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Mini-mixtape: being an A-town girl hurts sometimes

I went into DC this weekend, and wanting to avoid experiencing the desolation of Clarendon (seeing how I grew up there, 4 blocks from the metro station), I hit up Georgetown and Adams Morgan with a friend from high school.

Let me explain the Clarendon situation as I know it: I was a little too young to be concerned when it began in the 90s (or the 80s, for that matter), but sometime in the past 5 or 6 years Clarendon's previously moderately-paced transformation mushroomed into an outpouring of awfulness. So the Blockbuster and Dunkin' Donuts disappeared, no big deal. And Whole Foods arrived, still not a problem. Then came Barnes and Nobles and the accompanying aggregation of expensive vanilla stores, the Container Store, the Cheesecake Factory, the Apple Store, Crate & Barrel, Ann Taylor loft. Not too bad. I thought the coming of yuppie-ville would stay isolated. But with the stores came condos that multiplied like sex bunnies. The Clarendon ballroom (see the photo at top left, from Metroblogging) became the new hot spot for the 20s former-frat-and-sorority bar-hopping crowd that I so despise (because they park their cars in the neighborhood and used to walk past my house incredibly loud and drunk every weekend night at 3 a.m.).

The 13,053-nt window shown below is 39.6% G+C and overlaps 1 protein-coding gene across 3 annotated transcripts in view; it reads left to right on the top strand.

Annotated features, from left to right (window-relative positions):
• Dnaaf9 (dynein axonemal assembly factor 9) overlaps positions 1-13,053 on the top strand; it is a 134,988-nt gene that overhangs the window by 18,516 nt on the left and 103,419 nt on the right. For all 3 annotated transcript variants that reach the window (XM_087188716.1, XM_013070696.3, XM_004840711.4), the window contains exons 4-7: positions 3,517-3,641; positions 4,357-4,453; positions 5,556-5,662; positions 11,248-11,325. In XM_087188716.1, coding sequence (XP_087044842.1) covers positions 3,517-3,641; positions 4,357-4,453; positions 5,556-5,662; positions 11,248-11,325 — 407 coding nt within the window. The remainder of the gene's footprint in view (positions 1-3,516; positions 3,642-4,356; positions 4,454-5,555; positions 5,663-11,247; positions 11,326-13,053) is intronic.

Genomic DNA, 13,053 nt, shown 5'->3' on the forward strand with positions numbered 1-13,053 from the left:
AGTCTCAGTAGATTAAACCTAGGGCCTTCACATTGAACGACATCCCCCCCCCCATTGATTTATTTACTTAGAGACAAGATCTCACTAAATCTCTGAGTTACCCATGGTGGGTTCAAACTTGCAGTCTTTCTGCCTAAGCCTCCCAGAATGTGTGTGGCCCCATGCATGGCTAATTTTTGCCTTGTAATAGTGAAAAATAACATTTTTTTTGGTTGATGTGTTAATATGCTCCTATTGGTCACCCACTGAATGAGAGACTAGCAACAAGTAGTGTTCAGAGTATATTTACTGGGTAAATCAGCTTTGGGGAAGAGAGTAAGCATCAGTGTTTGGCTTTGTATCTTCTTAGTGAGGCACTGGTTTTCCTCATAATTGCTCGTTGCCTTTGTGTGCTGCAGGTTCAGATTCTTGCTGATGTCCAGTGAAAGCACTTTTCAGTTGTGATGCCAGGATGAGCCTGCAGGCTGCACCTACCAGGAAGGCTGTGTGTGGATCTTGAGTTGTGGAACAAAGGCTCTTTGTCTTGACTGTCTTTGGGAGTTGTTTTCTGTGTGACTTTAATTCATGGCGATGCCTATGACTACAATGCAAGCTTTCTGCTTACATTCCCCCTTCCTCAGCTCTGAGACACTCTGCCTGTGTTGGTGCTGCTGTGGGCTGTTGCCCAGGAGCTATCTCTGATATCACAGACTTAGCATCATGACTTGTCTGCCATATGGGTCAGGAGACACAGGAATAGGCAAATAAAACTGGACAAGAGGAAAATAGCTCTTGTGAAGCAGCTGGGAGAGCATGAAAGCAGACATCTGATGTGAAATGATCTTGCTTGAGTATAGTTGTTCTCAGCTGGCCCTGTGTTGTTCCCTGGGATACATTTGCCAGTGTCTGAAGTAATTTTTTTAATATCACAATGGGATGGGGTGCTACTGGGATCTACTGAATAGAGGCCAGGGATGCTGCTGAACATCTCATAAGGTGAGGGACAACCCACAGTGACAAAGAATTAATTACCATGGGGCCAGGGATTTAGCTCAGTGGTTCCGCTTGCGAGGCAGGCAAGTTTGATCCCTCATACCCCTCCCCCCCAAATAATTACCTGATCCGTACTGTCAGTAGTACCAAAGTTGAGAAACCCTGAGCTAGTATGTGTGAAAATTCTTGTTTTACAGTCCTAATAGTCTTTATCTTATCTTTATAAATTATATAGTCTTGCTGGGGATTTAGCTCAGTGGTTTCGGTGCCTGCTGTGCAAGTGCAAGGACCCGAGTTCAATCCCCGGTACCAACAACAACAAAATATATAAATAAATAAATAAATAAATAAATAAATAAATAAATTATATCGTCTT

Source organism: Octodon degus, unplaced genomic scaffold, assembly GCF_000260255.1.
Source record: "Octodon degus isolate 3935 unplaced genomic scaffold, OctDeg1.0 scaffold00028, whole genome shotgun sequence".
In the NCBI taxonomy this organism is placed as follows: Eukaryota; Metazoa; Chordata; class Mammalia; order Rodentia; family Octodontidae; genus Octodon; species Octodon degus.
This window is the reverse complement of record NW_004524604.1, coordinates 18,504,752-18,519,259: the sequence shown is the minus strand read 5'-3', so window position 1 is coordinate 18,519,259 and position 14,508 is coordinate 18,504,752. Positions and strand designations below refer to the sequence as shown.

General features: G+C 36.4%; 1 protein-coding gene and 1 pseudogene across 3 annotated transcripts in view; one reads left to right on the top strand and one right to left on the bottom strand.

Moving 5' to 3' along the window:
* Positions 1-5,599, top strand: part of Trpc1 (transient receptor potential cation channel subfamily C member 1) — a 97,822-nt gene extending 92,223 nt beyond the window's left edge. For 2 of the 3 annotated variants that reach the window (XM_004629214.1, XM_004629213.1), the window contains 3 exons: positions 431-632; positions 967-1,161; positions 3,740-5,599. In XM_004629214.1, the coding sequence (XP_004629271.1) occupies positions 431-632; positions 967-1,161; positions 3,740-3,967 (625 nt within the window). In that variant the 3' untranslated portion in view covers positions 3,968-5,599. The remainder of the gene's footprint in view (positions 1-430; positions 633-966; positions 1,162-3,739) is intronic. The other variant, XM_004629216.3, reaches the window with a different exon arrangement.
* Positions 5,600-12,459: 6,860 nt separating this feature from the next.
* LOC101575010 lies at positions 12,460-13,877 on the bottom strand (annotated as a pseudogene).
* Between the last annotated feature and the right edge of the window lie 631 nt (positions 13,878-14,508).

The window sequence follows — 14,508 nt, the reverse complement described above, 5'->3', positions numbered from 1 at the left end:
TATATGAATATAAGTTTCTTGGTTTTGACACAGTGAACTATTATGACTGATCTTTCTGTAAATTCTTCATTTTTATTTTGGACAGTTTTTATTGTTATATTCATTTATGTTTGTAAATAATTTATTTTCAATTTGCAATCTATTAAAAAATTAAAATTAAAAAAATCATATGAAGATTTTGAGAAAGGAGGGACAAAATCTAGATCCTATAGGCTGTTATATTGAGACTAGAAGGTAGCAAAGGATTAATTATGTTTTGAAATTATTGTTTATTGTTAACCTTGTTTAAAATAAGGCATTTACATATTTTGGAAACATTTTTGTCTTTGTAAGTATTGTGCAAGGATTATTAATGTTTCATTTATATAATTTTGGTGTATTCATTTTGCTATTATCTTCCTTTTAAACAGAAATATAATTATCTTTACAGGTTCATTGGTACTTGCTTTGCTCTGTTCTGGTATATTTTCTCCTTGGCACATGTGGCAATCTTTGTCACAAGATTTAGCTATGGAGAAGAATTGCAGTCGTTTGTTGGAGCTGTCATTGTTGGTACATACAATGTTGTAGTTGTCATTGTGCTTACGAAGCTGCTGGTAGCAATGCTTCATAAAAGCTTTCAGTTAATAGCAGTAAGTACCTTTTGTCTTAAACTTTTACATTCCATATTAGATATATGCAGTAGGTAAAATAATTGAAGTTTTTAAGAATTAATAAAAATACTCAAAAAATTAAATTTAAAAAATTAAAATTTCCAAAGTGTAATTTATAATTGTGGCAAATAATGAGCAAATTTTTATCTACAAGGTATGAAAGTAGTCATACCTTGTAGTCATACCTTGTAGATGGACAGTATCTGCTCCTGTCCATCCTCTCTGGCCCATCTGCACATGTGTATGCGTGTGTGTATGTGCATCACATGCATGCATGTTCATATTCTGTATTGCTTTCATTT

This was all entirely awful but bearable until the inevitable came: we lost the locals and mom-and-pop's - the hardware store, Lazy Sundae, The Museum of Modern Art, and others I'm forgetting. The most recent victim is Orpheus, Clarendon's record store, which was owned by this old guy who I always resented because he wouldn't give me a job in high school. Now he's gone too. A whole block's worth of stores were sold sometime within the last 6-8 months, and the emptiness behind glass windows glares out at you.

Clarendon is soulless.

These songs remind me of those nights when you can get lost in the flurry of people and colored lights and hide your loneliness in the dark ...and sometimes the urge to run away from the city when change becomes too much.

David Gray - Babylon
Regina Spektor - Summer in the City
(Buy Begin to Hope from Insound)
The Postal Service - The District Sleeps Alone Tonight
Bloc Party - Blue Light
Rufus Wainwright - Going to a town (Rufus has very different reasons for being tired of America, but...)
(Buy Release the Stars from Insound)
Andrew Bird - Plasticities
(Buy Armchair Apocrypha from Insound)

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